Even though miscarriages are quite common, when it happens to you personally it can be a very traumatic experience both emotionally and physically. There are a large number of women with at least one miscarriage while trying to conceive a baby. If you are suffering or have suffered from a miscarriage, you can educate yourself more on the reasons why fetal heartbeat stops. 

It is important to understand when miscarriage occurs, it is most likely nothing you did and you are not at fault. Nature has a way of taking care of things when there is something not right with your baby.

Why Fetal Heartbeat Stops

It is possible that you see a heartbeat on first ultrasound and then in a later ultrasound the heart may stop working. This can even occur around the 10 week mark. Most of the time, the reason why fetal heartbeat stops is never found unless there is a history of reoccurrence. When baby passes away inside the uterus but the cervix remains closed, it is known as a “missed miscarriage”. With this no bleeding starts and the fetus remains. It is also known as a “silent miscarriage.” When this happens, almost nothing wrong is found until weeks after the baby has passed away. There is no more fetal or uterine growth and mom may notice that she no longer has pregnancy symptoms such as nausea, fatigue or sore breasts. It is possible to still have some pregnancy symptoms if the placental continues to function. 

Over time, spotting may begin with the deterioration of the placenta and fetus. The doctor may discover on ultrasound that the fetus is smaller than it should be and does not have a heartbeat or the mother may begin to have bright red bleeding and cramping. If there is no visible heartbeat, a miscarriage is about to occur.

For example: On ultrasound, if the mother is 14 weeks pregnant and the baby passed at 12 weeks, the baby will appear to be about 10 weeks in size. This is because the baby will start to shrink with progression of the pregnancy and the doctor can tell about when the baby passed away.

What's Next?

When a miscarriage occurs at less than 12 weeks gestation, the doctor will offer 3 different methods of treatment:

  • Natural miscarriage
  • Medication to induce labor
  • D&C

If your pregnancy has progressed passed 12 weeks, you can do the following treatments:

  • Medication to induce labor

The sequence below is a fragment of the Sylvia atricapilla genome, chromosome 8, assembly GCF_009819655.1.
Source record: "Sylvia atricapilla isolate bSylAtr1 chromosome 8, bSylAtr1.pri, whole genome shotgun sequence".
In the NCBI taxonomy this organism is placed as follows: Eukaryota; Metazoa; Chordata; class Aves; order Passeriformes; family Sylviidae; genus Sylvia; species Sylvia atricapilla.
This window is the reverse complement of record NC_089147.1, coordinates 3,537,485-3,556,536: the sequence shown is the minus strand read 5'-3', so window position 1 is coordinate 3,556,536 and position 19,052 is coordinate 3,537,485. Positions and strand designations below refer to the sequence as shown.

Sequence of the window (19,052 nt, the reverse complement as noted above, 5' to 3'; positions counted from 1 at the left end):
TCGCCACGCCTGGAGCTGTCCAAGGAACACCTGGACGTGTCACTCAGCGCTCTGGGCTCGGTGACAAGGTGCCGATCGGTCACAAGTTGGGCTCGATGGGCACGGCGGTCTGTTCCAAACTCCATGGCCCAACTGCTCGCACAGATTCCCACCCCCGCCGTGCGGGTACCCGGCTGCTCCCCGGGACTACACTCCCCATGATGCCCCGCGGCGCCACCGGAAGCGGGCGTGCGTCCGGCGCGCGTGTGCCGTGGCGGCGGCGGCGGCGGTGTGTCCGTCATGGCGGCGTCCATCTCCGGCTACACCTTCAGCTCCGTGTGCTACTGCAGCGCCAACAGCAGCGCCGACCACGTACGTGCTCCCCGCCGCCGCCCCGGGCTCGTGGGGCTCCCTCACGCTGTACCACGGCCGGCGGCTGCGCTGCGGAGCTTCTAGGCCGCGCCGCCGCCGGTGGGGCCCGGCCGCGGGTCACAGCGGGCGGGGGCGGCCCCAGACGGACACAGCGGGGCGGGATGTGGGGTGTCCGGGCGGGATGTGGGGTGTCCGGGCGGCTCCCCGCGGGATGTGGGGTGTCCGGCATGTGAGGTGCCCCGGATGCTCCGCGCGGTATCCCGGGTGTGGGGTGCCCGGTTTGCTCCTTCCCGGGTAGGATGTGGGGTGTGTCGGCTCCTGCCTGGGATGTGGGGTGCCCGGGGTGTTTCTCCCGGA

• D&C
  • D&E

Do not lose hope: When you hear that your pregnancy may be ending, you may have a very hard time finding acceptance of the loss. It is important to take the time you need to emotionally and physically heal. More often than not the fact that you were able to conceive is very good news that you will be able to become pregnant again and with proper care will almost always be able to carry a pregnancy to term in the future!

Experiences of Other Moms

Case 1: Heartbeat stopped at 19 weeks

“I hadn’t felt my baby move for a while so I went to the doctor to see what was wrong. Turns out my baby’s heartbeat stopped and she had her cord wrapped around her neck cutting off her blood supply. Even though we knew how it happened, it didn’t make it any easier. This was the hardest thing I have ever had to go through. I wish you lots of love and send you hugs.”

Case 2: Blood Clotting Disorder

“I was having a perfectly normal pregnancy and my baby was normal. I lost him at around 15 weeks and the doctor diagnosed me with a blood clotting disorder due to blood clots in my placental tissue. After he passed away, I was pregnant for more than a month after he died. My mother told me that she lost a baby at 20 weeks, but then she had me so it is possible to conceive and carry a baby to term after a miscarriage.”

Case 3: Nature’s Way

“I had to come to the realization that my miscarriage was just nature’s way of taking care of something that went wrong with the pregnancy. It wasn’t easy. Miscarriage happens a lot within the beginning 3 months of pregnancy and this is when my baby was forming. When I lost my baby, the most important thing for me was for people to just listen to my feelings and not tell me to think about “next time” or “trying again.” That is a horrible feeling because I was mourning the loss of my baby in the present time and they can’t be replaced with another.”

Possible Causes of Missed Miscarriage

Moms who experience a “missed miscarriage” are always questioning, “Why?” It is important to understand that regardless of the situation at hand, this can happen to anyone at any time. The complex process of conception needs everything to happen in perfect timing and unison for a healthy pregnancy to continue. The egg must be fertilized with sperm, have 23 chromosomes from father and 23 chromosomes from mother, travel down the tubes, go through rapid cell division and then implant into the wall of the uterus. If even one little thing goes awry, the pregnancy may not be able to continue.

One possible cause is that there is no embryo at all. An empty pregnancy sac is known as a blighted ovum. It may even begin to go through cell division and then stop altogether. This is usually found upon first ultrasound where the technician discovers and empty sac or no fetal heartbeat.

Lastly, you may have an infection that affected your pregnancy, including toxoplasmosis, cytomegalovirus, herpes and rubella. This is why it is so important to have a full physical and check-up before you plan to get pregnant. Blood tests can diagnose these infections known as the TORCH panel. They can be treated so that you can have a healthy pregnancy.